What needs to be built into the SAFE client is a “message log” showing the plaintext version of app network requests. At least that way we can visually see what’s being sent over the wire, while the data-on-wire is still fully encrypted through the SAFE client.
I’d also like to see a “Manually approve all network requests” option/app, that can be set per-app, and when that app makes a network request you get a notice asking to allow/deny/block all.
But there are a lot of confusions here. I have said many times, I don’t believe the web proxy should be in the launcher. I also don’t believe it should be enabled by default. I also don’t believe CORS headers should be on the API. I also don’t believe apps should register with the launcher from inside the browser (these are not apps, the browser is the “app” here). Unfortunately there seems to be many people making JS frameworks to work inside of a browser and contact the API which I believe is wrong.
The key: stop using your normal browser for non-HTTP browsing. Stop making sites that reference HTTP (or web sockets, or webrtc, or anything). And finally, we need something that blocks all of these anyways. It’s a known thing and we’re just in the infancy of the client side part of SAFE (sadly, everyone I read on this forum is moving towards the stock browser and I very much believe against it).
I am excited to see where you take it, as you know it’s been a huge concern around the forums to have a better SAFE browser.
I fully agree, however I believe this is a 12-18 month temporary solution. The ultimate protection would be a SAFE OS, which is inevitable.
I think it’s strictly too hard and security-averse to try to “turn off” privacy-invasive features of any browser. That’s kind of why SAFE was built, to have everything “off” by default, where you are giving up zero information about yourself, and you have to manually give out your information to be identified.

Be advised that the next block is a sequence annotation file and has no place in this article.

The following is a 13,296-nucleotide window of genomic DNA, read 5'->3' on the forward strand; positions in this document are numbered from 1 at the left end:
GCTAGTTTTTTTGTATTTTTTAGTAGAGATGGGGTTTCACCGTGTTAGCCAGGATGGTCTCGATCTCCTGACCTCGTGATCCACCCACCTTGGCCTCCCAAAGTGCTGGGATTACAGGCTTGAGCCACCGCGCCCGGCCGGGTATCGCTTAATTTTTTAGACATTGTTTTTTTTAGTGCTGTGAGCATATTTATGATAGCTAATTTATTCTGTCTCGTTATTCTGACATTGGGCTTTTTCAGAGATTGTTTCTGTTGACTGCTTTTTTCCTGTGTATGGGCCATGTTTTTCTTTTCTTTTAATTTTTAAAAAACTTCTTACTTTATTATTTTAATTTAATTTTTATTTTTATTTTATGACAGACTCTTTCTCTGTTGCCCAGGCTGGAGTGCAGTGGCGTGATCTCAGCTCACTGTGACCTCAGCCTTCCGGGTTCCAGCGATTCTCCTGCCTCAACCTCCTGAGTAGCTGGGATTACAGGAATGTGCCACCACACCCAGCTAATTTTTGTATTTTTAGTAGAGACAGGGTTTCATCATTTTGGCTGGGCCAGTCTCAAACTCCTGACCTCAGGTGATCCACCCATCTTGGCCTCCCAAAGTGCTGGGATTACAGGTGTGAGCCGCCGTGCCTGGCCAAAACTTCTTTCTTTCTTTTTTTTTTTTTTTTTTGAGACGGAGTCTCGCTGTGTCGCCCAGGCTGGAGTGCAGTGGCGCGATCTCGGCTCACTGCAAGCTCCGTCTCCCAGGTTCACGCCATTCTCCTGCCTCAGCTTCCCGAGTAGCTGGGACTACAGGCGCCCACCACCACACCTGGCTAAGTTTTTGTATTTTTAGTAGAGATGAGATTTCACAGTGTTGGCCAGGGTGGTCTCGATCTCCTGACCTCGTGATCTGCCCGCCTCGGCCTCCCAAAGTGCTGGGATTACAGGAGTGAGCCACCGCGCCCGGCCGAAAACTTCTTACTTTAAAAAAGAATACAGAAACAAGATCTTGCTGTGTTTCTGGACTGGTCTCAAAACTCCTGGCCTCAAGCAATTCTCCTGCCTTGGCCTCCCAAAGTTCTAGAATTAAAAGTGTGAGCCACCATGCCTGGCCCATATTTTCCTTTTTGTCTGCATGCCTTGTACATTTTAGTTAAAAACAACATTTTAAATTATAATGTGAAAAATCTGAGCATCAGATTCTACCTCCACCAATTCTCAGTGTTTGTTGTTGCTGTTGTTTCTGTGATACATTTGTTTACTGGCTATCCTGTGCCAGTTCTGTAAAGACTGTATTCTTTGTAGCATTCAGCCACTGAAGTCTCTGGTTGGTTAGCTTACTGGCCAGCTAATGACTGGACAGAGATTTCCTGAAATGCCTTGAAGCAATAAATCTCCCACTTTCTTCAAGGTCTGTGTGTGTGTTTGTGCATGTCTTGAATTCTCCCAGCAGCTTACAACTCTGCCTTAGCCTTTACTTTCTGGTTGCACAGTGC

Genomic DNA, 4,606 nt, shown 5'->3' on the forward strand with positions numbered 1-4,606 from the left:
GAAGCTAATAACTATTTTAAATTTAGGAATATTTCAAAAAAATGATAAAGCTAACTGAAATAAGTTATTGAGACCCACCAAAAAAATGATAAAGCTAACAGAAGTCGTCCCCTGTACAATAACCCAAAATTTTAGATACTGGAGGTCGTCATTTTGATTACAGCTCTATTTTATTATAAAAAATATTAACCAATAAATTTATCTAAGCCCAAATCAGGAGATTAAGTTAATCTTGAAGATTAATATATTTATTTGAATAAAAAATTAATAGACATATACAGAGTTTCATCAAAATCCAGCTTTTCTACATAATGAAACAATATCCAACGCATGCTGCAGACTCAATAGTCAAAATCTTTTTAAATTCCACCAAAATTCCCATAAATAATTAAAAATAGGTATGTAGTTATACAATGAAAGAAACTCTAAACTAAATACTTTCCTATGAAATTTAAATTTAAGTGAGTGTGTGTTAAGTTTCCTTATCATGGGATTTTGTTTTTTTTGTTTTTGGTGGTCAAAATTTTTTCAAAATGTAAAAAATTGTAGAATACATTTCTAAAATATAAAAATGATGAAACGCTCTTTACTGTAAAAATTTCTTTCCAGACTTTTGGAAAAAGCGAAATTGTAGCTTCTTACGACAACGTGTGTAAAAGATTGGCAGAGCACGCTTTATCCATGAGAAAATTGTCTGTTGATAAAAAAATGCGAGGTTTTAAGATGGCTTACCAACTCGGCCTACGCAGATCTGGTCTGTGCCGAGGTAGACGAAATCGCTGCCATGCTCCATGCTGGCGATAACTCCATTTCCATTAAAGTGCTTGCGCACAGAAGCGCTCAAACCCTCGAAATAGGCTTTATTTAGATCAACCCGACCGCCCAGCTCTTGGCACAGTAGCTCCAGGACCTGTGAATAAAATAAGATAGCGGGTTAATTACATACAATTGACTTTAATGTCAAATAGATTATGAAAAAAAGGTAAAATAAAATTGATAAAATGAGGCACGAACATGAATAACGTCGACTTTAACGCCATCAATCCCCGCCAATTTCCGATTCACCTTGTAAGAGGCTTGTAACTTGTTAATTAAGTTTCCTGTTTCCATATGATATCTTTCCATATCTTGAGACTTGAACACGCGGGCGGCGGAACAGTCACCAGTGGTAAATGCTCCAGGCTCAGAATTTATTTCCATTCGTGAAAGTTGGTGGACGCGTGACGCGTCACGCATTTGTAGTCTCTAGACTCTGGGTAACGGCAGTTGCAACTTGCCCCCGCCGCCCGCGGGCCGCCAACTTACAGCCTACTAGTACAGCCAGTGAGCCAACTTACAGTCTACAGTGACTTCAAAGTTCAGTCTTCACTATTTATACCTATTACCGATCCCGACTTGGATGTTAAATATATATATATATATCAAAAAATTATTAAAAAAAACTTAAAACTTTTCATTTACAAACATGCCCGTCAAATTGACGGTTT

I was also hoping to do this (I need it for my browser project) and I was hoping to abstract it from node and the browser (I figure using browserify + https://github.com/request/request should be fine). I was also hoping to write it in TypeScript.
If we were to demand everyone used a custom OS, virtually no one would bother with safe net. If it only worked with some special browser, most people would not use it and it would require custom browsers for each OS (including phones, tablets, TVs, etc). We have to be pragmatic about what can be achieved, an order to give the project enough thrust to get off the ground.
There are plans to use a browser plugin and only have safe: URLs, but this isn’t easy on Chrome, requires a specially built Firefox and cannot work on IE at all AFAIK. Therefore a proxy makes good sense, to deliver a MVP.
When we have new plugins, browsers and OS, sure let’s use them, but if we demand them and wait for them, we will never get off the ground.